APCIA Publishes Paper on Auto Insurers’ Challenges with Inflation

A new paper from APCIA shows inflation having a significant impact on auto insurance loss ratios, which have risen to their second-highest level in more than 20 years, reaching 78.4 percent in the second quarter of 2022. In the meantime, driving behaviors continue to deteriorate.

Source: APCIA | Published on October 26, 2022

Auto insurers premiums rise

The latest paper from the American Property Casualty Insurance Association, “The New Normal? Auto Insurers Continue to Struggle with Inflation,” demonstrates how auto insurance claims inflation continues to outpace underlying consumer price index inflation at a much faster rate than premium increases.  Some key points in the paper include:

  • Increasing litigation and medical expenses continue to have an impact on auto insurance losses
  • Increasing the severity of injury claims compensates for the decrease in frequency.
  • Auto repair, car rental, and vehicle replacement costs continue to rise.
  • The increasing frequency of vehicle damage claims multiplies the inflation of repair costs.

According to APCIA’s research, inflation is having a significant impact on loss ratios, which have risen to their second highest level in more than 20 years, reaching 78.4 percent in the second quarter of 2022. In the meantime, driving behaviors continue to deteriorate.

“The increase in loss ratios has surprised some,” said Robert Passmore, APCIA’s department vice president of Personal Lines. “In the early stages of the pandemic, auto loss costs briefly fell due to a significant decrease in miles driven, resulting in fewer accidents and claims to be paid.” However, as stay-at-home orders were lifted and restrictions were relaxed, miles driven quickly returned to pre-pandemic levels. Now, data from the United States Department of Transportation show that vehicle miles traveled (VMT) from 2022 (January-May) are within 1% of the pre-pandemic VMT level for the same five months in 2019.”

Insurance claim costs have continued to rise faster than the underlying consumer price index, far outpacing premium increases, despite the highest inflation in 40 years. Furthermore, the National Highway Traffic Safety Administration (NHTSA) predicts that 42,915 people will die in motor vehicle traffic crashes in 2021, a 10% increase from the 38,824 fatalities in 2020. “This is the most fatalities since 2005, as well as the highest annual percentage increase in the Fatality Analysis Reporting System’s history,” Passmore said.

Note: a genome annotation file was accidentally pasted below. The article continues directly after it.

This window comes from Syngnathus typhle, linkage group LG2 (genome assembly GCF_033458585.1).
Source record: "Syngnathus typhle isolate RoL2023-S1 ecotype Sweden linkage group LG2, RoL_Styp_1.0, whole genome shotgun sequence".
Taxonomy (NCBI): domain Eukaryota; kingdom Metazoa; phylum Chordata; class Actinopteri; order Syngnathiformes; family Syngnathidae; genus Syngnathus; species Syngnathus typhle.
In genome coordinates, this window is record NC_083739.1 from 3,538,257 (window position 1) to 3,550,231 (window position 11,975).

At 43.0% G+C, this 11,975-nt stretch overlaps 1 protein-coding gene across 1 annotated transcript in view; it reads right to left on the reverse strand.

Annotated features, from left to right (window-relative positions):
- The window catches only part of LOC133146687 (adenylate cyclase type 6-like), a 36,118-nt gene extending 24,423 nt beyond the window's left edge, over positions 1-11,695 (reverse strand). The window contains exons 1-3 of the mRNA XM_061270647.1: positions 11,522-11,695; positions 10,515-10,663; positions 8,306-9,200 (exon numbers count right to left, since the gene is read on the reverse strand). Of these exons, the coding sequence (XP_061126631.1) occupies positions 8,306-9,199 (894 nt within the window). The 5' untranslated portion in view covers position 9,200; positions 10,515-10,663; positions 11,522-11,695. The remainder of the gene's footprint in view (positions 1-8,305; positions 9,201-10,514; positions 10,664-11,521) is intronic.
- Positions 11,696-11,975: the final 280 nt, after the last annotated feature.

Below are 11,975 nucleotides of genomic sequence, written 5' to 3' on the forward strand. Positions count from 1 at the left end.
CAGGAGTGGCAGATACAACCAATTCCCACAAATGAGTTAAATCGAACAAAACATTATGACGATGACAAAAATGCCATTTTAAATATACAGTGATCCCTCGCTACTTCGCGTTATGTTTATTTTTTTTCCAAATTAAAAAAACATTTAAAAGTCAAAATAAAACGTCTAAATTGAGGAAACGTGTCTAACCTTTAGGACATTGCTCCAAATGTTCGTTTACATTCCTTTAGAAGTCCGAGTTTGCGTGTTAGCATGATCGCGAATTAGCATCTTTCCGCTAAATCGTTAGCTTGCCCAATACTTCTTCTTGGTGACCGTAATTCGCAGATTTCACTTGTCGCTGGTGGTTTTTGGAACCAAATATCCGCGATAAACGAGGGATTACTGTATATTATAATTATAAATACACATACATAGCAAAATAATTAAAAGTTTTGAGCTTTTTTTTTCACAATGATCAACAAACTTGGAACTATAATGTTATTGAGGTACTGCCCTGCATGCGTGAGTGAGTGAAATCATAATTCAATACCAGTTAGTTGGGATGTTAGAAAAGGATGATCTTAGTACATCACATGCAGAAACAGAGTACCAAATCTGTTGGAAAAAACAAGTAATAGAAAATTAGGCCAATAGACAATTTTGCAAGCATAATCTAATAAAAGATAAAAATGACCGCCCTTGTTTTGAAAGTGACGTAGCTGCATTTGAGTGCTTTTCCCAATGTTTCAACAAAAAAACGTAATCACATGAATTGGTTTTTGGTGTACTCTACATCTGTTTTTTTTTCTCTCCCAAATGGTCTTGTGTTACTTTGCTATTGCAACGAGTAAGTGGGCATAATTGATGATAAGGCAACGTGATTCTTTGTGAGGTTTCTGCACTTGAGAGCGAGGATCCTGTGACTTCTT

According to the APCIA paper, increasing claim frequency multiplies the impact of inflation on auto insurance claims costs. “The now increasing frequency of claims, combined with significantly higher auto repair and replacement costs, has had a significant impact on auto insurance costs for auto insurers.” As of the first quarter of 2022, claim severity for vehicle damage, which includes property damage liability and collision coverages, had increased nearly 41 percent since 2017.”

While many would expect auto loss costs to return to more traditional levels as driving levels returned to more traditional levels, other trends have emerged, pushing costs higher, prompting some to wonder if this is the new normal for auto lines of insurance.

“The jury is still out on whether this is the new normal for auto insurance,” Passmore said. “However, most indicators suggest that elevated auto repair and replacement costs will last well into 2023 and possibly beyond.” “Medical inflation is also increasing, and while insurers continue to closely monitor the situation, claim frequency and severity are increasing, impacting injury and vehicle costs.” As a result, insurers may find themselves forced to pass on these costs to policyholders.”

“Insurers are strongly encouraging drivers to minimize their risk by avoiding risky driving behaviors that may result in a loss,” to address these trends. Insurers are also advocating for improved infrastructure, such as more reliable supply chains for critical auto parts and safer roads, which should result in fewer accidents and lower claims costs, allowing insurance premiums to remain affordable for consumers.”